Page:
2

Shall I install google analytics module or just put GA code in page.tpl file as there are too many modules and I dont want to add one more module. what do you suggest?

  • If Drupal 6, you would use page.tpl.php; Drupal 7 would be html.tpl.php... – mpdonadio Feb 17 '13 at 16:31
7

It is fine if you want to put the snippet in the page.tpl.php file. You will basically benefit Google Analytics module's conditional-snippet features.

If you put the snippet in page.tpl.php file,

  • Admin theme will not be tracked (which is usually Seven, which is in core - don't hack core!)

  • Users cannot opt-put for tracking (See your drupal.org account edit page for an example). this is independent from browser's Do Not Track (DNT) header.

  • You will find it difficult to track custom variables.

  • You will find it difficult to track events (downloads, etc). But you can put a modified static snippet and it should work as if it was from Google Analytics module. You can also track messages ($messages) using GA module.

  • You will need to edit all your page.tpl.php variants to add the code.

  • Other modules will not be able to control your snippet. Not compatible with js_alters.

  • You will find it difficult to track internal search.

  • All users, including admin roles, which is usually not necessary to track.

  • Cache the code locally.

In my opinion (and some little home-done tests), caching the code locally is not a good idea. GA service is so popular so the chance of having a locally cached version of ga.js is very good. If you cache it, browser will have to download the same code from your server (But you can track users those who have blocked ga.js using AdBlock plugins).

For sites that I maintain in long run, I'm fine to use the snippet directly (in page.tpl.php or html.tpl.php). Many sites don't require A/B testing, goal tracking, custom variables and other bells and whistles. If you explicitly call node_load() , user_load(), user_access(), or other functions, that's a signal that you might want to use GA module instead of the in-house coding.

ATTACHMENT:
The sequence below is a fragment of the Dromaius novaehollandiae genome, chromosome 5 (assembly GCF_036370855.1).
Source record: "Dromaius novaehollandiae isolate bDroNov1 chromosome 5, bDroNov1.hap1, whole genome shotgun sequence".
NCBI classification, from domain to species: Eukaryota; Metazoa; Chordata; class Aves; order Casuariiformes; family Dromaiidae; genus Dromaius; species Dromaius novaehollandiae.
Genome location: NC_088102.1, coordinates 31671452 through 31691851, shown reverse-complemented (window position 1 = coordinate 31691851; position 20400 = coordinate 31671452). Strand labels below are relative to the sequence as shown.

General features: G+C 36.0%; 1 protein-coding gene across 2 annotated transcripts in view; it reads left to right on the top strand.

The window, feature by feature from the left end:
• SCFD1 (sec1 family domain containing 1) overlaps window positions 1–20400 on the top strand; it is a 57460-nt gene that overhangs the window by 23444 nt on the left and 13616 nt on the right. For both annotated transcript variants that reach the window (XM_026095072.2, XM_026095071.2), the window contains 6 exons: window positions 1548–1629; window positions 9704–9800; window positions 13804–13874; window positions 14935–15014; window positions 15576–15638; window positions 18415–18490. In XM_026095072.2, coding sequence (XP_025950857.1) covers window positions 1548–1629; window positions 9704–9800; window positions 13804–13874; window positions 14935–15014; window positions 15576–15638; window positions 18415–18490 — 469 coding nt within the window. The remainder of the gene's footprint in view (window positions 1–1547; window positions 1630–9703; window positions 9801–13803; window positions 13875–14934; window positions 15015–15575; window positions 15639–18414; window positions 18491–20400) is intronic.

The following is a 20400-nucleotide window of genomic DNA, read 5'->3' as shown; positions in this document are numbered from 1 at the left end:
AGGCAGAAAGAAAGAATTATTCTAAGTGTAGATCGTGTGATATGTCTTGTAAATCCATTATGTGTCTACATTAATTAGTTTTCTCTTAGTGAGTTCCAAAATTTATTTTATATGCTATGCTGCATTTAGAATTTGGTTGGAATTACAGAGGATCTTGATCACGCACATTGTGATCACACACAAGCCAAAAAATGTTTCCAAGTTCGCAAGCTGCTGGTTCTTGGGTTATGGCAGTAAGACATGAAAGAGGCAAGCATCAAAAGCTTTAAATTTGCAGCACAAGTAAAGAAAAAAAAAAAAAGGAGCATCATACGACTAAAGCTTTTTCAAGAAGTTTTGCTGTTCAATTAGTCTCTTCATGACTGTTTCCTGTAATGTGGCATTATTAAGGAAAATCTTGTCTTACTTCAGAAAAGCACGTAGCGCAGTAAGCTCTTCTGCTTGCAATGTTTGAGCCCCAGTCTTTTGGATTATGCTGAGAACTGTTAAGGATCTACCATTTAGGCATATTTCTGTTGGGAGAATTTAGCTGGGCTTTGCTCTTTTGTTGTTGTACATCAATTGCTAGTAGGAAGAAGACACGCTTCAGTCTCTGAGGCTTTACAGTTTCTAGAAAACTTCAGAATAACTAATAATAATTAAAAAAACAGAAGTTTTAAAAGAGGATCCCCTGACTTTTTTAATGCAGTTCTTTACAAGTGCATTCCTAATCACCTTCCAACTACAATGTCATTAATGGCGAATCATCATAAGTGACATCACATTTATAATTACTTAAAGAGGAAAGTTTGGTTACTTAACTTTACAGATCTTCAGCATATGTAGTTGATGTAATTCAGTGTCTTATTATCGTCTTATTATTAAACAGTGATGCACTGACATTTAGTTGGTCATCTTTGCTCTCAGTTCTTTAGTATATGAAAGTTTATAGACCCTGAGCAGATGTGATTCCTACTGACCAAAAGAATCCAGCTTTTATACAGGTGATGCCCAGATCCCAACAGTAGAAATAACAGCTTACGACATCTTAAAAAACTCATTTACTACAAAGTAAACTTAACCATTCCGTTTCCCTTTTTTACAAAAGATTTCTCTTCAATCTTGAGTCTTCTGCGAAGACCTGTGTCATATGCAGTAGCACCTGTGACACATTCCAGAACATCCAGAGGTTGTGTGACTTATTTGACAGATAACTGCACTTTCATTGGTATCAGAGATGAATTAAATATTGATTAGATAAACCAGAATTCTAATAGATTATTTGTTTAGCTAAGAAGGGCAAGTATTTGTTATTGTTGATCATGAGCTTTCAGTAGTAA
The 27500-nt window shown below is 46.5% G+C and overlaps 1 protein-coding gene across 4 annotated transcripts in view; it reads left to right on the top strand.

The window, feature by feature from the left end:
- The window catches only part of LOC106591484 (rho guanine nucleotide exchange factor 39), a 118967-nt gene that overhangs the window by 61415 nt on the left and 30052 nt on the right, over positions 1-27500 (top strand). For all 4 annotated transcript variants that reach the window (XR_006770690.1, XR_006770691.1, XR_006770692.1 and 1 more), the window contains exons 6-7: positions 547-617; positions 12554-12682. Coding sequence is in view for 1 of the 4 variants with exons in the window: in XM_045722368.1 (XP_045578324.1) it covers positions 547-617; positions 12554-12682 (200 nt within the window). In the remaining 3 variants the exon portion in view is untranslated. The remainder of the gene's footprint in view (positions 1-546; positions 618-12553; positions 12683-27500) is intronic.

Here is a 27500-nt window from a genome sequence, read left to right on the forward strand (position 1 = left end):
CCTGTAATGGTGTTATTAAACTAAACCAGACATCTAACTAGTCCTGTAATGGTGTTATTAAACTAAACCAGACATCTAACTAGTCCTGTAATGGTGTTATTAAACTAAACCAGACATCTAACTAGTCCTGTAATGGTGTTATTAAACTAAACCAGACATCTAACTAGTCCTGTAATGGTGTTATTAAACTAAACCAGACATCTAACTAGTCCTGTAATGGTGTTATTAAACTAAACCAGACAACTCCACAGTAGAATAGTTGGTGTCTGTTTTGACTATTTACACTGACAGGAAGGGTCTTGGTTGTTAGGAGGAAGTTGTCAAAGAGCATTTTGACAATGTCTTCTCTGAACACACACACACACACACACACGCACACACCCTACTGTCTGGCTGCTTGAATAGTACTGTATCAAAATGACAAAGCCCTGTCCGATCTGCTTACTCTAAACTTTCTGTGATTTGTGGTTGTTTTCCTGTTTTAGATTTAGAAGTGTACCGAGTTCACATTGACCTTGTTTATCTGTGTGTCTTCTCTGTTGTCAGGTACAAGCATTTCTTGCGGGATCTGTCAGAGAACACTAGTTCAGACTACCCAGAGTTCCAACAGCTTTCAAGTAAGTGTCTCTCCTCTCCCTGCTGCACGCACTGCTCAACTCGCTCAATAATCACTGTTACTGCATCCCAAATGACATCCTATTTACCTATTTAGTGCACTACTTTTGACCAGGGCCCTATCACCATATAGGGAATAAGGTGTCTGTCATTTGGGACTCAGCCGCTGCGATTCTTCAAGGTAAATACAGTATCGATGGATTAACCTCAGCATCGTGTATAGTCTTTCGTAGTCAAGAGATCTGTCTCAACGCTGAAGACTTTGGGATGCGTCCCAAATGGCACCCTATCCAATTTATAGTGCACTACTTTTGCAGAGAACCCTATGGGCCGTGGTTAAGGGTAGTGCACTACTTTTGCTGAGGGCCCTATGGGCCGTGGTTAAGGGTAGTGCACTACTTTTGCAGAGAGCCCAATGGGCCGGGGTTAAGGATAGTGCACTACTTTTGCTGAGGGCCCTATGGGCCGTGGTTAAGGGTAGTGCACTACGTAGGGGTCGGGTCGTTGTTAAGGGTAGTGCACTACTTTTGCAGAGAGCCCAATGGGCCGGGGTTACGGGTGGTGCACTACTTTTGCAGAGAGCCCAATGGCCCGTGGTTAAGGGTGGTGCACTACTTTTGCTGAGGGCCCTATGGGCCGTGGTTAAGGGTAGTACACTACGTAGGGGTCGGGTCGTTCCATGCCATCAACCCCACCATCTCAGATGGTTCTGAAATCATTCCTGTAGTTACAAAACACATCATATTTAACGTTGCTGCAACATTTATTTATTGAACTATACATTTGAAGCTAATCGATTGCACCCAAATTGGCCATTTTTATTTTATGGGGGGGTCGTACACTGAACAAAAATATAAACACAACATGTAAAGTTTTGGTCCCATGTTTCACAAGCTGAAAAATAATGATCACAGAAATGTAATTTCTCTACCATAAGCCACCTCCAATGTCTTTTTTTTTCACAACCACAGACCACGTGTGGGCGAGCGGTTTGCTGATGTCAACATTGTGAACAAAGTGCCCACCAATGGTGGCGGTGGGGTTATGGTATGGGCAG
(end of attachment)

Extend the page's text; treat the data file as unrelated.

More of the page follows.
• tldr: use the module – cdmo Feb 17 '13 at 21:22
0

It is fine to not use the module, but the right way to do this is to put the tracking code in a js file and use drupal_add_js() or even better, drupal_add_library(). This way the code can be cached and is not reloaded on each page.

  • 1
    This is, in my opinion, wrong. Most likely that users have the ga.js code cached already, and we do need to put the content on every page load. drupal_add_js has nothing to do with performance in this case except it can add extra work to the server. – AyeshK Feb 17 '13 at 16:09
0

When making this decision, it might be a good idea to review http://drupal.org/node/1788586 and http://productforums.google.com/forum/#!category-topic/analytics/report-bugs/djSplZp1Crg , as the google_analytics module cannot put the js in the (odd) location that Google requires it. This is a limitation of drupal_add_js, so it won't really help you to write your own version of the ga module with your own call to drupal_add_js. Note that a workaround exists in ga; if you put the code at the very end of the page (Google's old location), then Google will pick it up. Before I discovered this workaround, I just pasted the required Javascript into my theme template file, and that has been working pretty well for me.

Your Answer

By clicking “Post Your Answer”, you agree to our terms of service, privacy policy and cookie policy

Not the answer you're looking for? Browse other questions tagged or ask your own question.